The consortium that built the Mexico City Metro's Line 12, currently out of service to allow for repairs of structural defects, said Wednesday the rails complied with safety standards and blamed the system operator for using the wrong kind of trains.

The rails as originally designed and approved are incompatible with the trains that were subsequently acquired to run on the line, the consortium made up of France's Alstom and Mexican companies ICA and Grupo Carso said in a statement.

"That has caused premature wear and tear along the entire track system, since the wheel design is not compatible with the type of rail specified by the PMDF," the decentralized agency charged with arranging for construction of the new line, the statement added.

The director of the capital's metro system, Joel Ortega, said Tuesday that service had been suspended at 12 stations on Line 12, inaugurated in October 2012, due to rail unevenness, high levels of vibration and wear and tear.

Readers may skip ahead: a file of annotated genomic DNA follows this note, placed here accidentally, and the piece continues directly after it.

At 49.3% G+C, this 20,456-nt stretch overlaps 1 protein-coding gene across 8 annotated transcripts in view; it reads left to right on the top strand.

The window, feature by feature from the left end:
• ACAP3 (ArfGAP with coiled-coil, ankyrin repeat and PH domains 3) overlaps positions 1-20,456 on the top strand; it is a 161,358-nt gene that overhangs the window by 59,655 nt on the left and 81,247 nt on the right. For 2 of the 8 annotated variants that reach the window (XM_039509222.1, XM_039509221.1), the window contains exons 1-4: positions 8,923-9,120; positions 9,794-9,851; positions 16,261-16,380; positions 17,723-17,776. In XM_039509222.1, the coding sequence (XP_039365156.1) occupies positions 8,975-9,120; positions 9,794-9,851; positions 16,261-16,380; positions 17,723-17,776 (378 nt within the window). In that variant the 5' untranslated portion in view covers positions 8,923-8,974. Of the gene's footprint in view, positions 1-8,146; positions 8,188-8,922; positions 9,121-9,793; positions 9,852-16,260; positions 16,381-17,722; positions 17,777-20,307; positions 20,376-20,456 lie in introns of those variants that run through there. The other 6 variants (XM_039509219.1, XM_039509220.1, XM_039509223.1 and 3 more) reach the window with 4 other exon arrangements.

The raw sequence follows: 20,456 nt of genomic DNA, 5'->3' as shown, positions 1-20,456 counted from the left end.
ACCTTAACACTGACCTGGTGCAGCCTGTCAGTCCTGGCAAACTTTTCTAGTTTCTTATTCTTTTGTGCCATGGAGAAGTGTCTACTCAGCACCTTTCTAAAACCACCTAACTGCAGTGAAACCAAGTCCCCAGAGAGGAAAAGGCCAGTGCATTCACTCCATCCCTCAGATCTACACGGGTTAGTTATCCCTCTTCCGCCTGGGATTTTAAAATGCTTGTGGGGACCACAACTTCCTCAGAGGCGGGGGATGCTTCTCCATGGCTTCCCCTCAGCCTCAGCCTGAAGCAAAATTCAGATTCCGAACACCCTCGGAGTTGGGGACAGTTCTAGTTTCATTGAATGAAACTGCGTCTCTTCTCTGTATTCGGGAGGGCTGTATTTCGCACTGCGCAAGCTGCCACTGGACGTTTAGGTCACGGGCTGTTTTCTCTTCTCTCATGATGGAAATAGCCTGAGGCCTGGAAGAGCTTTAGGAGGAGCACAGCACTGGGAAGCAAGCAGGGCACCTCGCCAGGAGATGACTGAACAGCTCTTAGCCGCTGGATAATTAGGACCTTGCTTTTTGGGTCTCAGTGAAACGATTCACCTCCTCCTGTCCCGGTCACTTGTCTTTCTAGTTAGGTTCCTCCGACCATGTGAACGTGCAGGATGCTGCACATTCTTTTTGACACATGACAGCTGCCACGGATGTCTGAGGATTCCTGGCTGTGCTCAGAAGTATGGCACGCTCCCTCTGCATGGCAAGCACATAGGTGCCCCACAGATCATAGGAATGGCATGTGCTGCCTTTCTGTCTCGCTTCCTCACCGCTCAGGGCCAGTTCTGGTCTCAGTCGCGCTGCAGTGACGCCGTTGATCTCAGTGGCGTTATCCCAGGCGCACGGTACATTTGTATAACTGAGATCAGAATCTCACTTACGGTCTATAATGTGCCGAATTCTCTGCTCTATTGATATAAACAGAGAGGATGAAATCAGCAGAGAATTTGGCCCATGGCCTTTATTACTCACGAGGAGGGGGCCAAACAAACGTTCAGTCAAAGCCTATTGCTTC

He also said an investigation would determine if any official or construction company involved in the project was legally liable for the structural defects.

Line 12, built at a cost of $1.7 billion, is 25 kilometers (15 miles) long, has 20 stations - eight of them below ground - and provides service in seven Mexico City boroughs.

It transports some 400,000 passengers per day.

Undulatory rail wear, discovered on one 14-kilometer (8.6-mile) stretch of the line, caused damage to wheels and knocked six of the 30 trains out of service, according to a report by an engineering firm.

The unevenness also triggered high levels of vibration, caused a power line to fall and produced cracks in the cars and railway fasteners.

The consortium, however, said in its statement that the rail project was certified by reputable engineering companies.

It added that a separate contract for the delivery of the trains was awarded to Spanish railway vehicle manufacturer CAF 18 months after the construction project began.

That company, for its part, denied that its trains were to blame for the structural problems on Line 12, saying the vehicles met the requirements of Mexico City's SCT transit authority and underwent a rigorous inspection process.

Ortega, meanwhile, said Wednesday it would take at least six months to tally up the cost of repairing Line 12. EFE